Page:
That simplifies things but there's still a lot to watch out for, especially at computer boundaries. You may be sending messages from Windows to a Linux server, or you may be editing files in a text editor that's configured to a different character set and feeding those into your message client.
There's excellent material on what every programmer needs to know about
Version 2 Character Sets and Encoding from Health Intersections, a paper by someone who had just finished rewriting his v2 parser.
What Every Programmer Should Know About Unicode (no excuses!)
NTE|2||0020 SPACE NTE|2||0021 ! EXCLAMATION MARK NTE|2||0022 " QUOTATION MARK NTE|2||0023 # NUMBER SIGN NTE|2||0024 $ DOLLAR SIGN NTE|2||0025 % PERCENT SIGN NTE|2||0026 & AMPERSAND NTE|2||0027 ' APOSTROPHE NTE|2||0028 ( LEFT PARENTHESIS NTE|2||0029 ) RIGHT PARENTHESIS NTE|2||002A * ASTERISK NTE|2||002B + PLUS SIGN NTE|2||002C , COMMA NTE|2||002D - HYPHEN-MINUS NTE|2||002E . FULL STOP NTE|2||002F / SOLIDUS NTE|2||0030 0 DIGIT ZERO NTE|2||0031 1 DIGIT ONE NTE|2||0032 2 DIGIT TWO NTE|2||0033 3 DIGIT THREE...and so on.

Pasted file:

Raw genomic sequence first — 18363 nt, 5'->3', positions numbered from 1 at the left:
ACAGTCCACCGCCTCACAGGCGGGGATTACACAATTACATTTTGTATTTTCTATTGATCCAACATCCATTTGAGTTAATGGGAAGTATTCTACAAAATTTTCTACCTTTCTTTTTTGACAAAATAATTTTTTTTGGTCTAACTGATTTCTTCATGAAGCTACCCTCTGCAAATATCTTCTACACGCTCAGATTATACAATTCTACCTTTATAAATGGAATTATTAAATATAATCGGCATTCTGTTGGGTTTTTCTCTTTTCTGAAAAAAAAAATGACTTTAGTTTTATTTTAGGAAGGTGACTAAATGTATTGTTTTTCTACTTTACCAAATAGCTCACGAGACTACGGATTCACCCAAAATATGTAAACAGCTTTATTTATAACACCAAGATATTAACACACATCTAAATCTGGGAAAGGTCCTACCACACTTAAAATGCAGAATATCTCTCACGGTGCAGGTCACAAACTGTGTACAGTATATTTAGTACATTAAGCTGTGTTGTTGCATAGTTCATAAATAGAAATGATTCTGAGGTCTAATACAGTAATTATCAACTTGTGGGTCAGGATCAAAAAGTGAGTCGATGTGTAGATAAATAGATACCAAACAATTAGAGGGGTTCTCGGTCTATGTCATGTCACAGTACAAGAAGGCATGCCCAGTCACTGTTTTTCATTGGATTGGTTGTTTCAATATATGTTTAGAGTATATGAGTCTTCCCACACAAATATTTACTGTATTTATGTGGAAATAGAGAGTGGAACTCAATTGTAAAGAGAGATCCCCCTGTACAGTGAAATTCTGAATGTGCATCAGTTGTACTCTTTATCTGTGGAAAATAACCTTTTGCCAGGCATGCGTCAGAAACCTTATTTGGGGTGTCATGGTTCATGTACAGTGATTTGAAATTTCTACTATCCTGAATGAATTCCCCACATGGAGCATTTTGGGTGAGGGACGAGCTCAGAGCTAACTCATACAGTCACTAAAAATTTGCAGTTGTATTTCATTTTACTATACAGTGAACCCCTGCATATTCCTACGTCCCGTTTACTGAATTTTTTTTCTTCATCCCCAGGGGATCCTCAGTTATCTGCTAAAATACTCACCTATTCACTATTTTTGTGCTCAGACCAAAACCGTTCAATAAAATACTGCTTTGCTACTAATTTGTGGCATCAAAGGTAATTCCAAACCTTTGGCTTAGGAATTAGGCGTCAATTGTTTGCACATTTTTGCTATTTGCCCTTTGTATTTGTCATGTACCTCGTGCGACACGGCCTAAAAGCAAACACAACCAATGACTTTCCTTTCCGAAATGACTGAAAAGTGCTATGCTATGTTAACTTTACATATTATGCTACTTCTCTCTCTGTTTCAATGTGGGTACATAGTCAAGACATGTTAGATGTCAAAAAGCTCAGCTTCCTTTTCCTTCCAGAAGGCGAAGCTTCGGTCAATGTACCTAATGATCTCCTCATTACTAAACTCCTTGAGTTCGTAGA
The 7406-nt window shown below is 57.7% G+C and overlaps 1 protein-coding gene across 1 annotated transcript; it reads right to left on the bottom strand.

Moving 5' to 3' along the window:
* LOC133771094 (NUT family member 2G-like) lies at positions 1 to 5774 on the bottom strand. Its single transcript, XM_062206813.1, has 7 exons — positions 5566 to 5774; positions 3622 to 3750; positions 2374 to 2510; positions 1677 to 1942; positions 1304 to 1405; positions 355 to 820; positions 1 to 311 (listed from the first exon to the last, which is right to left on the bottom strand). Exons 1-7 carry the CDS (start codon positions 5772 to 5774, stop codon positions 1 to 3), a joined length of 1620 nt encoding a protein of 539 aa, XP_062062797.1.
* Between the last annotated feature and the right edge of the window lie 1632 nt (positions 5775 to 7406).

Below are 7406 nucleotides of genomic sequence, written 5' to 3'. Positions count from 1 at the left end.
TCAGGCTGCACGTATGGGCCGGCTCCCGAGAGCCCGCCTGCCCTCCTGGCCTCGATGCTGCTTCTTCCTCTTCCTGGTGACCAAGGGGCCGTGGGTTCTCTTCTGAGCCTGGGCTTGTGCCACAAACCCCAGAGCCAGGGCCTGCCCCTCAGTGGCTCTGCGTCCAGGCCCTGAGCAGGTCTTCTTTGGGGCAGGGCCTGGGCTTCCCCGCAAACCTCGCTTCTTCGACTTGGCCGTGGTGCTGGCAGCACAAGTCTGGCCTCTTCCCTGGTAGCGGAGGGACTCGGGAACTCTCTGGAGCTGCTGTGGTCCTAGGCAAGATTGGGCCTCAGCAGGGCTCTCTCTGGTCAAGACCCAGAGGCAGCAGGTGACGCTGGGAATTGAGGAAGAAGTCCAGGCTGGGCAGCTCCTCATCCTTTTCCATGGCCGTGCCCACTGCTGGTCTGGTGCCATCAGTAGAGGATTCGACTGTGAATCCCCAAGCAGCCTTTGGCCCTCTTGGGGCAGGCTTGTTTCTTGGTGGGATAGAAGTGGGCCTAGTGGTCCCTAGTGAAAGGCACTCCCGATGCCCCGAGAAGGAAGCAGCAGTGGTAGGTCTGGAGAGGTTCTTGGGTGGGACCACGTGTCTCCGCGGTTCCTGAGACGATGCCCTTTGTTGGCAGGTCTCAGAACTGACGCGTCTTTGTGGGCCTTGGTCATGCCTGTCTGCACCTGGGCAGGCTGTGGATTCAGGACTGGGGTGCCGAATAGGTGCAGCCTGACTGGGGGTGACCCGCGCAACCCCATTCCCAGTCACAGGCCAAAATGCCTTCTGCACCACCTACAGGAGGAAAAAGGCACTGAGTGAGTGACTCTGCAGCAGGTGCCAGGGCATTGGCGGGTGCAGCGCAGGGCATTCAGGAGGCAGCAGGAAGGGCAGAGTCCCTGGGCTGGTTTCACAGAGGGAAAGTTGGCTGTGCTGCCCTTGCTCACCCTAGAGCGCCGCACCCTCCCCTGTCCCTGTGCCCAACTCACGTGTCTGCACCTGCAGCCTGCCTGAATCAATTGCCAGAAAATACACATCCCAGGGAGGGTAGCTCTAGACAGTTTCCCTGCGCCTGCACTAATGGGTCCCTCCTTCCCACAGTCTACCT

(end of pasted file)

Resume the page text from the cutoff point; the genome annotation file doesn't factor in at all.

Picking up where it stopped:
You can download a simple lab result test message here or create your own with other character sets and neat tricks like embedding escape sequences and changing encoding mid-stream (but for the sake of the rest of us who might have to read your data please don't). Then feed that into an HL7 client program, such as the free and open source HAPI Test Panel, and run it end to end through the system. If it comes out the other side the same way it went in, you're golden. Happy encoding!